MATSUI, Morio (1942-)

Untitled, 1996
Oil painting on canvas, signed and dated "Matsui 96" lower right
129.5 x 184.5 cm
Hall ascensor, 7° piso
Date of entry at UNESCO
Country of origin Japan
Work donated to UNESCO by the artist on the occasion of the exhibition of his work held at UNESCO Headquarters in 2003
© Photo: UNESCO
Matsui Workshop

Donated by the Morio Matsui in 2003, this painting is characteristic of his work, whichcan be categorized both as figurative or abstract. Here, the background was first painted with projections of dark, grey shades and splatters of yellow and black. Matsui then used a very thin paintbrush to animate the canvas with white arabesques and ornamental patterns. The detailed lines recall the art of calligraphy and also reinforce the impression of an abstract design. As in all of his works, Matsui wants to reveal his perception of the world but, more importantly, he wants the public to feel free to interpret its significance according to one’s own story, without needing a key to understanding the painting’s profound meaning.

Artist biography

Born in 1942 in Japan, Morio Matsui studied at the School of Fine Arts in Tokyo. After winning a scholarship delivered by the French government, he continued his training in Paris at the Académie Julian and later at the French National School of Fine Arts. Many of his works have been selected through the years by the Japan Ministry of National Education to illustrate school textbooks. Apart from Japan, he has exhibited around the world, especially in Paris (France), as well as in Geneva (Switzerland), Dallas and San Francisco (USA), Toronto (Canada), Hong Kong (China) and Madrid (Spain). His lithographs can also be found in the Bibliothèque Nationale’s collection in Paris.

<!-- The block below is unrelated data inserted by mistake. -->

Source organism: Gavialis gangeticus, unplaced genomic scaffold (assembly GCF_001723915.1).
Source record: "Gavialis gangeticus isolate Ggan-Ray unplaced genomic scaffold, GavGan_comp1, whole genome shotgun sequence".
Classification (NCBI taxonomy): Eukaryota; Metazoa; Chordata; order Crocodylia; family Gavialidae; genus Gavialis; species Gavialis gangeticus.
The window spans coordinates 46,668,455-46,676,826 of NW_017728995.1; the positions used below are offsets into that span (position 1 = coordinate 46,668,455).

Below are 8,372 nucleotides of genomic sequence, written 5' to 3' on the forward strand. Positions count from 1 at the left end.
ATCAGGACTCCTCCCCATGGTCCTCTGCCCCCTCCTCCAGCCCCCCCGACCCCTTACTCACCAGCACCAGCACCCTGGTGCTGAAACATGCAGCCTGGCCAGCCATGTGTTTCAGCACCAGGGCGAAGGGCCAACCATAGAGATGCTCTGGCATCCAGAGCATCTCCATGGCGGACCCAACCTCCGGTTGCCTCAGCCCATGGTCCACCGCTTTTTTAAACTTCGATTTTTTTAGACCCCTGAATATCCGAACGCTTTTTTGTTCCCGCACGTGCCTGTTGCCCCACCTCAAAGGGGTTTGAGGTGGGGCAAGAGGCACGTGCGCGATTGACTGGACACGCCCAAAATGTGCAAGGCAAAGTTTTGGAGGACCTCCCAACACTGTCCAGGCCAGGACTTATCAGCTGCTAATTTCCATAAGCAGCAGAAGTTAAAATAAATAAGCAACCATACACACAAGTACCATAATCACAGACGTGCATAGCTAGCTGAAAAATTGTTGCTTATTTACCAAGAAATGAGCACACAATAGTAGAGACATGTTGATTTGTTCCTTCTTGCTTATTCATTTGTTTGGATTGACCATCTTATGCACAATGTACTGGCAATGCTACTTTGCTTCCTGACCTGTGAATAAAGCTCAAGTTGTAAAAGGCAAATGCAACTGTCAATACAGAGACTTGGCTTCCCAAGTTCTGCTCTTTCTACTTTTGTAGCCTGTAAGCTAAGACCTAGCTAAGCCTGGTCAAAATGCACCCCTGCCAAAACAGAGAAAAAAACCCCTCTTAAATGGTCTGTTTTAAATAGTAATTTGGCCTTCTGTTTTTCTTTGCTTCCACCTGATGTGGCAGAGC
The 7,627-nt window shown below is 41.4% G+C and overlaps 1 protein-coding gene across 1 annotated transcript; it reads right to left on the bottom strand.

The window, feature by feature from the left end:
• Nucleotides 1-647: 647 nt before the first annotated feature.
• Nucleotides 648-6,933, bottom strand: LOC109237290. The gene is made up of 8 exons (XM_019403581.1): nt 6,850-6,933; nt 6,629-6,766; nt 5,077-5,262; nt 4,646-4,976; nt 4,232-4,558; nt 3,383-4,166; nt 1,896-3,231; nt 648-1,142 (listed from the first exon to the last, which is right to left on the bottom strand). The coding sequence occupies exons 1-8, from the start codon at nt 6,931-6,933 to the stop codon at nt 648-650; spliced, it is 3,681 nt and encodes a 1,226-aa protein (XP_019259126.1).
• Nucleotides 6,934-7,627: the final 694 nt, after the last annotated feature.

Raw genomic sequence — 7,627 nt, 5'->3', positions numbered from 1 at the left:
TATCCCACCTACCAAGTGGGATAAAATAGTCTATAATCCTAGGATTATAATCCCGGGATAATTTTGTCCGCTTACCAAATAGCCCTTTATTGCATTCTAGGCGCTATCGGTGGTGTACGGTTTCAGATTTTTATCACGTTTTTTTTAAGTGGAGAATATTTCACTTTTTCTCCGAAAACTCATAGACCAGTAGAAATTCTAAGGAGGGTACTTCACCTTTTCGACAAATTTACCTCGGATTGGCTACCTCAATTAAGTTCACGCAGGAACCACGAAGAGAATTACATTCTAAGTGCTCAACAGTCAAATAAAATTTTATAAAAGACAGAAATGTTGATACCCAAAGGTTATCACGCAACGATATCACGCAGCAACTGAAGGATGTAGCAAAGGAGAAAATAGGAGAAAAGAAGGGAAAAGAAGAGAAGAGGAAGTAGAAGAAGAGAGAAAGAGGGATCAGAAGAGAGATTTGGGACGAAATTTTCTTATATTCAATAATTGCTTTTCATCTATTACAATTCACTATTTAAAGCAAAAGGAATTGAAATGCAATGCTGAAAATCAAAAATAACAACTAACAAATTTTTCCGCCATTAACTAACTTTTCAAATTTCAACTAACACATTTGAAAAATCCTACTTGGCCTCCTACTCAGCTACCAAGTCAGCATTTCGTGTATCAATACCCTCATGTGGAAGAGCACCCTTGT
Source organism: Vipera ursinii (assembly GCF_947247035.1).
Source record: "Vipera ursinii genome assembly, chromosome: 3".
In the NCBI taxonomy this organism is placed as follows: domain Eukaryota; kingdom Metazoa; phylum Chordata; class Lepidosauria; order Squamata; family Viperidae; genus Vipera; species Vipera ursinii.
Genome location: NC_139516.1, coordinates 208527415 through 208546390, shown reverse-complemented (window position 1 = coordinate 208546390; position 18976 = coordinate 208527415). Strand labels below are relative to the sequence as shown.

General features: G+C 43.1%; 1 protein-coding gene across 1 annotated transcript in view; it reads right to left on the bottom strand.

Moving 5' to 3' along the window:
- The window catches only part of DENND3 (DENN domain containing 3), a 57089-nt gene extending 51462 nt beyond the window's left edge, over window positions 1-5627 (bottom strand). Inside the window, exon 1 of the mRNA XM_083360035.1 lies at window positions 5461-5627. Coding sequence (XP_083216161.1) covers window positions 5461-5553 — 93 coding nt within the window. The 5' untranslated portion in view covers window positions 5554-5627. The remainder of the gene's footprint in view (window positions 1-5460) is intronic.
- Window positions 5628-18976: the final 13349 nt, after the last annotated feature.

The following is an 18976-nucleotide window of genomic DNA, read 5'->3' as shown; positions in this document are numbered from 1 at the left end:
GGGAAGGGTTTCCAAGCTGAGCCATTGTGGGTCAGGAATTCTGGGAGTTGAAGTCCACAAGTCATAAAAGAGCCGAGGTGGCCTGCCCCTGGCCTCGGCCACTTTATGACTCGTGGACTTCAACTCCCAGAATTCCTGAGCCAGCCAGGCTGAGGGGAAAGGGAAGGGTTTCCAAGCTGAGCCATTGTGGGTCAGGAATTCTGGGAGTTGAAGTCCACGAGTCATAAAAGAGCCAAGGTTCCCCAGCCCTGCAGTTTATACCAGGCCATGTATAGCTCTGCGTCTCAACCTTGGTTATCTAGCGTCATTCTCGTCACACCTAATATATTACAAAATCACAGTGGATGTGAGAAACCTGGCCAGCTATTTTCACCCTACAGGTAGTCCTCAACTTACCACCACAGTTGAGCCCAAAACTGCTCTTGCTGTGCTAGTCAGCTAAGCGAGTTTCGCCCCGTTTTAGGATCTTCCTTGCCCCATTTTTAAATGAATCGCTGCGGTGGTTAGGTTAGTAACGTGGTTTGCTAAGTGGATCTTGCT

In these past years, Morio Matsui has dedicated himself to graphic prints on monumental canvases (he spent approximately two and a half years working on a 5 x 2 m painting). He now uses endless pattern repetitions that could be seen as a completely abstract expression alhtough, in fact, each painting tells a story and suggests a landscape, a character, a scene…


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